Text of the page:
Richie McCaw and David Pocock

Turnover kings: Richie McCaw and David Pocock are both masters at the breakdown. Photo: Getty Images

One thing this World Cup highlighted was a need for an ball-winning back-row. Fetcher, snaffler, openside – call them what you will, but the ability of the likes of David Pocock and Richie McCaw to win turnovers is crucial to their team’s success. England need to find one fast.

Finally, perhaps the North could do with a little more positivity. Just look what it’s done for Argentina. They used to be a forward-orientated side but now look to run the ball from anywhere. Maybe the Six Nations sides need to play with a little more adventure in attack.

What’s happened to the southern hemisphere officials?

The southern hemisphere may have dominated from a team perspective but the North came out on top when it came to the men in the middle. Welshman Nigel Owens refereed the final with England’s Wayne Barnes and France’s Jerome Garces on the touchline, while John Lacey was given the whistle for the Bronze final. So what happened to all the southern hemisphere officials?

Nigel Owens

Top ref: Nigel Owens officiates at a scrum in the final. Photo: Getty Images

Craig Joubert was the only southern hemisphere man to referee a kncokout match, and after that quarter-final decision – and sprint – he was obviously not considered for the latter stages.

There’s long been debate over the consistency of refereeing between the North and South, but it now seems the northern officials are the ones dominating the international game. Joubert is now turning his attention to sevens ahead of the Olympics, so perhaps SANZAR need to look at their own refereeing structures to ensure that come 2019 they have officials in contention for the knockout games.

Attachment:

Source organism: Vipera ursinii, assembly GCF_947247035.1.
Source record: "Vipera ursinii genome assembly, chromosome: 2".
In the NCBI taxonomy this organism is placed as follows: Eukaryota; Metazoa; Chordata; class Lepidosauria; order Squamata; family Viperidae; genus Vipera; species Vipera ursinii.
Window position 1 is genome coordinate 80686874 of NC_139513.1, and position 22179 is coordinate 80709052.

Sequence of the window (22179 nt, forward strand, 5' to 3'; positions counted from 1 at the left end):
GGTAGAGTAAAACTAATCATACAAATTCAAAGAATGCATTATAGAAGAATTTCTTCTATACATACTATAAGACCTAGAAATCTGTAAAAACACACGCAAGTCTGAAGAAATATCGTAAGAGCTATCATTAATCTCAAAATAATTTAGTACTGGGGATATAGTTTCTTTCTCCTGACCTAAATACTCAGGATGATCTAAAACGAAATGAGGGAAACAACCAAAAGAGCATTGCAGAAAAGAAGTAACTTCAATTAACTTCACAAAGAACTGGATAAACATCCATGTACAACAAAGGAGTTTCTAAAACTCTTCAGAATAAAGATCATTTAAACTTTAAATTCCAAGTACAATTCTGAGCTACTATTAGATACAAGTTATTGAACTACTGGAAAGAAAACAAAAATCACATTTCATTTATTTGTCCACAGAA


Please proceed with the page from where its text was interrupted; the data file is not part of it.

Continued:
Should there be a Plate competition?

Watching South Africa play Argentina in the third-place play-off on Friday night, in a stadium devoid of atmosphere (as much the fault of the stadium design as the game), debate in the press box centred on whether there should be a Plate competition for those teams finishing third in the pool.


More to gain: Did Japan deserve to play in a Plate competition? Photo: Getty Images

Maybe there’s even a case to copy the whole sevens model and introduce a Bowl and Shield competition so all 20 teams have something to play for throughout the tournament. It means everyone would get more meaningful and competitive fixtures, which can only help their games develop.